House Speaker Richard Corcoran and Gov. Rick Scott have started to exchange some not-so-subtle jabs about the future of the state's business-recruitment and tourism-marketing agencies
Corcoran, R-Land O' Lakes, has repeatedly expressed opposition to Scott's focus on providing money to Enterprise Florida for business incentives and has questioned the need for tourism-marketer Visit Florida to even exist.
And this week, Corcoran dragged one of the governor's favorite businesses into the mix: Wawa convenience stores.
"We gave incentives to Wawa gas stations to come here," Corcoran said Tuesday while appearing on Preston Scott's show on WFLA radio in Tallahassee. "At the same time, RaceTrac made the exact same investment in the state of Florida. RaceTrac has more gas stations, more investment and more employees and they don't get any money. But their competitor right down the street is getting millions of dollars from the taxpayers. That's a distortion of the free market."
Wawa has opened 100 stores since Scott went to Orlando in July 2012 for the ribbon cutting on the first Wawa in Florida. Meanwhile, the Atlanta-based RaceTrac has opened doors to 78 new stores in Florida since 2012, pushing its number of locations in the state to 201, according to a company spokeswoman.
But it should be noted that while some of the new Wawa store locations have received local tax incentives, and Scott attempted in 2015 to woo Wawa to relocate its headquarters to Florida, a Department of Economic Opportunity spokeswoman said Wednesday, "Wawa has not received and is not scheduled to receive any (state) incentive money."
Still, the comment by Corcoran, who has been making the radio rounds the past two weeks, is part of the early jabs among lawmakers and Scott about Visit Florida and Enterprise Florida. Along with opposing incentive money for Enterprise Florida, Corcoran also maintains tourism is more reflective of the strength of the economy than marketing efforts by Visit Florida.
Some Senate leaders have expressed support for the agencies.
"I don't think we can stick our heads in the sand and just quit advertising and quit doing things to bring people to Florida, bring business to Florida, bring movies to Florida," Senate Appropriations Committee Chairman Sen. Jack Latvala, R-Clearwater, said last week.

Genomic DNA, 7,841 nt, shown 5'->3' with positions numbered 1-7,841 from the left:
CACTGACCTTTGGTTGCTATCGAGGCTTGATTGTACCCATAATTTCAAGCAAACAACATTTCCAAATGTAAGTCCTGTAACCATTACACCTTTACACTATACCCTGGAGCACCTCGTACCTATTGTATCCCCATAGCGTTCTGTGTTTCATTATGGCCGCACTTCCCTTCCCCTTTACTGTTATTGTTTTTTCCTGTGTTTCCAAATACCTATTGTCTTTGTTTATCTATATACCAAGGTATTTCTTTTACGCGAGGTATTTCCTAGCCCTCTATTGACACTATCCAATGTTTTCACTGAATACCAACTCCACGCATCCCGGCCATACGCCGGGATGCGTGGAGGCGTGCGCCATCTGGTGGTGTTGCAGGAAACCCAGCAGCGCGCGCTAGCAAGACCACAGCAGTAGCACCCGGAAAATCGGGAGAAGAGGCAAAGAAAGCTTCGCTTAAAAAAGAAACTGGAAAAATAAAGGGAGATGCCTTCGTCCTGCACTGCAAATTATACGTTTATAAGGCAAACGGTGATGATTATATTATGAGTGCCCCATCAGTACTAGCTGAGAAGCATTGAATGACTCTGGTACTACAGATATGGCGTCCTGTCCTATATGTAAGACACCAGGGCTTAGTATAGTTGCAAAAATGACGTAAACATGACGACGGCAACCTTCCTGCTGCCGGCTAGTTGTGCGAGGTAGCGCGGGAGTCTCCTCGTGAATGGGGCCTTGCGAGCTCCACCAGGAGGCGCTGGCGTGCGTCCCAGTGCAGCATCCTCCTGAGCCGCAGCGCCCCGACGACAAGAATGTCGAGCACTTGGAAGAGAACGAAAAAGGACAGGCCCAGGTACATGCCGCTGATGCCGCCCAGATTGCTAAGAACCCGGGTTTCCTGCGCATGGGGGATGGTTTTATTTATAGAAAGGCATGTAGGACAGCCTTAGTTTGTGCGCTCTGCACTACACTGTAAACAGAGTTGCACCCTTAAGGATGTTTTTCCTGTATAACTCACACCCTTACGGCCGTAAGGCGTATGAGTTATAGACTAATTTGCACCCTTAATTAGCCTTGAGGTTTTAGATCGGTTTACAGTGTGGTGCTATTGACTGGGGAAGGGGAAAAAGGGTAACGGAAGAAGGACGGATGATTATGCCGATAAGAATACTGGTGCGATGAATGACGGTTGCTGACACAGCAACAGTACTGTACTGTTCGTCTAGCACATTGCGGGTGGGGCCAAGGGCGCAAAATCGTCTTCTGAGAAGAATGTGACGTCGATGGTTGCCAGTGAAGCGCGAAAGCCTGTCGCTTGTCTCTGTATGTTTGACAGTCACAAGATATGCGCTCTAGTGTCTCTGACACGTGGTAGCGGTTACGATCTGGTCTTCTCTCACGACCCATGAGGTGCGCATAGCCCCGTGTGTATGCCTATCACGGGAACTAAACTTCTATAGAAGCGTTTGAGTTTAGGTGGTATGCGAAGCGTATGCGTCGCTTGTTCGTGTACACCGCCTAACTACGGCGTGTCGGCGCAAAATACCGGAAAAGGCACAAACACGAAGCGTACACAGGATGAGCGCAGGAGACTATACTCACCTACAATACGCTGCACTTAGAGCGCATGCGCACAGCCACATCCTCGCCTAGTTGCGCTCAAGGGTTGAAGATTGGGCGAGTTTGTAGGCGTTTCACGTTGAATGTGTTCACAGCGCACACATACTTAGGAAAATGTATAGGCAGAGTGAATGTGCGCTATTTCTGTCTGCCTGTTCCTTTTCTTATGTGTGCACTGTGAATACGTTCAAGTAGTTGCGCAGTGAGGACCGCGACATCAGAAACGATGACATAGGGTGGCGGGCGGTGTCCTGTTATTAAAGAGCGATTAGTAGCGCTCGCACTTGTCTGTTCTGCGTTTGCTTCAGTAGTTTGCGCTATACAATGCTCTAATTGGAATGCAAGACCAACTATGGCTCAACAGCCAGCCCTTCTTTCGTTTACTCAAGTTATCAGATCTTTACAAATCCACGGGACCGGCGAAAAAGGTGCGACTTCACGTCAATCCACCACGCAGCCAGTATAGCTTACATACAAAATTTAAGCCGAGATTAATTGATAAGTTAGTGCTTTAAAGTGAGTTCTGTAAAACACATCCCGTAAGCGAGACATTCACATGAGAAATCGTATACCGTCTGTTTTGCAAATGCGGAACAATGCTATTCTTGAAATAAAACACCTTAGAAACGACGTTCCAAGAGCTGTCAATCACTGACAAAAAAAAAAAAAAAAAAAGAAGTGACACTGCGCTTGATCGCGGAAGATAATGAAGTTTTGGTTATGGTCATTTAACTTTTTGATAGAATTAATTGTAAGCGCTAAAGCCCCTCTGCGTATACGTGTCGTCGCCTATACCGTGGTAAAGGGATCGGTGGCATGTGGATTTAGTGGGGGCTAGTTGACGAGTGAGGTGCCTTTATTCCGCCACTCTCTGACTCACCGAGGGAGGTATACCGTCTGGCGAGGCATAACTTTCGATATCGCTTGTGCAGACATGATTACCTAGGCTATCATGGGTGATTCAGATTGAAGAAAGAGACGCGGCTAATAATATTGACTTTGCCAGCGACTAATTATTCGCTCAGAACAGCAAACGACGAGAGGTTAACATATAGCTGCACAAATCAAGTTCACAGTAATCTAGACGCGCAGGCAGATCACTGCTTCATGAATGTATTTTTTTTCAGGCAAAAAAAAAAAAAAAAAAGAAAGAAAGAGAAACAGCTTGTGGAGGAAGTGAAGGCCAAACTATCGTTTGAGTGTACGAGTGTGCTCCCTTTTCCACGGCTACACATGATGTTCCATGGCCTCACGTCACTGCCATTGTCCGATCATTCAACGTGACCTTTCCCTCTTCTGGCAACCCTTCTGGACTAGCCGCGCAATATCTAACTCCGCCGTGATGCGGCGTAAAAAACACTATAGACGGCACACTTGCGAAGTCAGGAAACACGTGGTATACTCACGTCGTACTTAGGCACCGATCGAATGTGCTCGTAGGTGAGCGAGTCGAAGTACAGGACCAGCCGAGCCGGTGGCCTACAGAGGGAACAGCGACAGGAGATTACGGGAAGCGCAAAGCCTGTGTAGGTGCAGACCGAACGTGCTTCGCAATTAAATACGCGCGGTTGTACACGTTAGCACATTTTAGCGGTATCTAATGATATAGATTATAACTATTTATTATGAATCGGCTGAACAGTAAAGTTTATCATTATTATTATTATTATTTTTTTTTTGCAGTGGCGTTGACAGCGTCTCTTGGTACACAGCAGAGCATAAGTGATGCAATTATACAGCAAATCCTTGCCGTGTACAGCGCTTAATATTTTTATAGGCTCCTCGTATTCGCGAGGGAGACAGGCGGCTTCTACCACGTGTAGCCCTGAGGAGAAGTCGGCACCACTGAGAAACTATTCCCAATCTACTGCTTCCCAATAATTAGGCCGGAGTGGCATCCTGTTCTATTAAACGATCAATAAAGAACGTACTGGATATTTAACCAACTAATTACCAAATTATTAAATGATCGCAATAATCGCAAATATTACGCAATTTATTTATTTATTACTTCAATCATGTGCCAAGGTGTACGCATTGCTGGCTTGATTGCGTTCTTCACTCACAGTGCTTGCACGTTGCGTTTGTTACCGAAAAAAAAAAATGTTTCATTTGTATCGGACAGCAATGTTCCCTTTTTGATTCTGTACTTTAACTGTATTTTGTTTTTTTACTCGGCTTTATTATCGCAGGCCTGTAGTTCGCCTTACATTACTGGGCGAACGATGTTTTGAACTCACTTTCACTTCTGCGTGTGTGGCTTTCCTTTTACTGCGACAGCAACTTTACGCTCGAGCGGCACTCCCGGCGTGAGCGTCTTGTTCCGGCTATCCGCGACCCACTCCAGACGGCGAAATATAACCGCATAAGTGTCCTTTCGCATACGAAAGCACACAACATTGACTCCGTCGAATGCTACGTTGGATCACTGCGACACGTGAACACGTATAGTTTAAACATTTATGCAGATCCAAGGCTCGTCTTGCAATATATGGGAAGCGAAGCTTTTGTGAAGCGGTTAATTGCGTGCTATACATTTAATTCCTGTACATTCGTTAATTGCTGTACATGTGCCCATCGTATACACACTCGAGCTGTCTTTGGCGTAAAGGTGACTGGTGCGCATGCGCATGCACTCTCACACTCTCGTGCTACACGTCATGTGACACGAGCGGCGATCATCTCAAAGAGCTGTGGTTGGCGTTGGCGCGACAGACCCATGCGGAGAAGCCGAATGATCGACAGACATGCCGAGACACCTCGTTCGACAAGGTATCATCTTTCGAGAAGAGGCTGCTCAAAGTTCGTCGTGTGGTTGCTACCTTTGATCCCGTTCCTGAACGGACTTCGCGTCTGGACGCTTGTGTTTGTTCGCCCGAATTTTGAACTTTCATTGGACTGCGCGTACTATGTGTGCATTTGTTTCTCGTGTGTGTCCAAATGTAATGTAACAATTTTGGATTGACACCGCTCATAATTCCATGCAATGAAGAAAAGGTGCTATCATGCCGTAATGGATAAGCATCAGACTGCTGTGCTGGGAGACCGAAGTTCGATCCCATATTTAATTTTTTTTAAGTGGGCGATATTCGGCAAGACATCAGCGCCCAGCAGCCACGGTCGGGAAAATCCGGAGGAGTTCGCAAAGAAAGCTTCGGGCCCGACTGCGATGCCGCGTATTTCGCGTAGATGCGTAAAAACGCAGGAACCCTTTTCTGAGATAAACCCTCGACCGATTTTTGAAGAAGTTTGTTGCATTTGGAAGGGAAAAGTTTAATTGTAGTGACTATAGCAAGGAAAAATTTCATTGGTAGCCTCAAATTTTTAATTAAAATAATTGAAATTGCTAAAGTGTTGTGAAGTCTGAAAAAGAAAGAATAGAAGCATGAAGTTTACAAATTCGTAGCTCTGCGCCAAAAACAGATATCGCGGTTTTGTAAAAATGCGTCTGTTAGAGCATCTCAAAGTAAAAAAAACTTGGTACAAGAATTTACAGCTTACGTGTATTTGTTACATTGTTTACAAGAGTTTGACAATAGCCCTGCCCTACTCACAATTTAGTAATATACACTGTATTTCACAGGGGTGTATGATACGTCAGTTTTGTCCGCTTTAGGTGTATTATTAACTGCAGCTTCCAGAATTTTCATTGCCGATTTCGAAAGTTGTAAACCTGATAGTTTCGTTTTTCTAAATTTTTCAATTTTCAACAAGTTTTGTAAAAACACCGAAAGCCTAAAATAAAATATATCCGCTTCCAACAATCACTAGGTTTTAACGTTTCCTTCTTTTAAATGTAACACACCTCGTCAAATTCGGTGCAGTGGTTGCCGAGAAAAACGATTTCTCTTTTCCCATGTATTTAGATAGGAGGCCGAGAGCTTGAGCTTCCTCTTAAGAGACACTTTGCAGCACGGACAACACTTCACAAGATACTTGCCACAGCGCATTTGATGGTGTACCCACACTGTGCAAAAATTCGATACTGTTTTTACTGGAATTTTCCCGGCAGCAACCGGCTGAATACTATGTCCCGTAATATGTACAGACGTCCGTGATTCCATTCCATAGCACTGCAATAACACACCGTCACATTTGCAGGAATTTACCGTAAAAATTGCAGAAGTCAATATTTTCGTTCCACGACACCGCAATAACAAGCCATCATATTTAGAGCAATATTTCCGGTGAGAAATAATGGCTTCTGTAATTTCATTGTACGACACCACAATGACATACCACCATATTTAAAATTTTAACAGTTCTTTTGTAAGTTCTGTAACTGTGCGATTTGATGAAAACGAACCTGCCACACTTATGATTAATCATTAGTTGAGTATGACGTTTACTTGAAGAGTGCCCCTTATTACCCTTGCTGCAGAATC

Scott has also taken his own shot at the House.
"Visit Florida and its work to advertise our state supports our tourism industry, which is made up of hundreds of thousands of direct and indirect jobs all across our state," Scott wrote last week in the middle of a letter that called for head of the Visit Florida to step down.
"Anyone who disputes that fact or argues for no longer using Visit Florida's advertising to promote tourism here simply does not understand the business world or the nature of our economy," Scott wrote.
Scott was writing after a controversy about a $1 million Visit Florida contract with the Miami rapper Pitbull.
Corcoran's response to Scott, in a series of tweets last Friday, included, "Our job is to decide if Visit Florida should exist and if so how much should it be funded," and, "We're not engaged in their hiring and firing decisions."
INGOGLIA: TRUMP'S CARRIER INCENTIVE DEAL HAD A PURPOSE
Speaking of incentives, Republican Party of Florida Chairman Blaise Ingoglia, a state representative from Spring Hill, also isn't a fan.
But as for the incentive deal President-elect Donald Trump spun last month to keep some jobs in Indiana at air-conditioning manufacture Carrier, Ingoglia said Monday, “I totally understand the reasons why Donald Trump did that.”
Ingoglia told reporters after casting an electoral vote for Trump that the president-elect “wanted to lay down a marker from the very beginning” about protecting the interests of American companies and Americans.
"So, while I do not agree with corporate welfare, I can understand his reasoning for doing that," Ingoglia said.
Carrier landed $7 million in Indiana state tax incentives after threatening to send 2,000 jobs out of the country. For now, the company has said it will keep about 850 of the jobs in Indiana.
Ingoglia said that's just a start. He expects Trump to eventually make the playing field of regulations easier for every all businesses to navigate.
"Government is very good at building up all of these barriers of entry when it comes to business. But we build them so high that we have to subsidize them in order to help companies get along," Ingoglia said. "What I think a Donald Trump administration is going to do, I think what we're going to see, is a flattening and making it more fair of a business environment so everyone can succeed."
TWEET OF THE WEEK: "It's the shortest day of the longest year." --- Republican consultant Rick Wilson (@TheRickWilson), an outspoken critic of President-elect Donald Trump, on Wednesday, the winter solstice or shortest day of the year.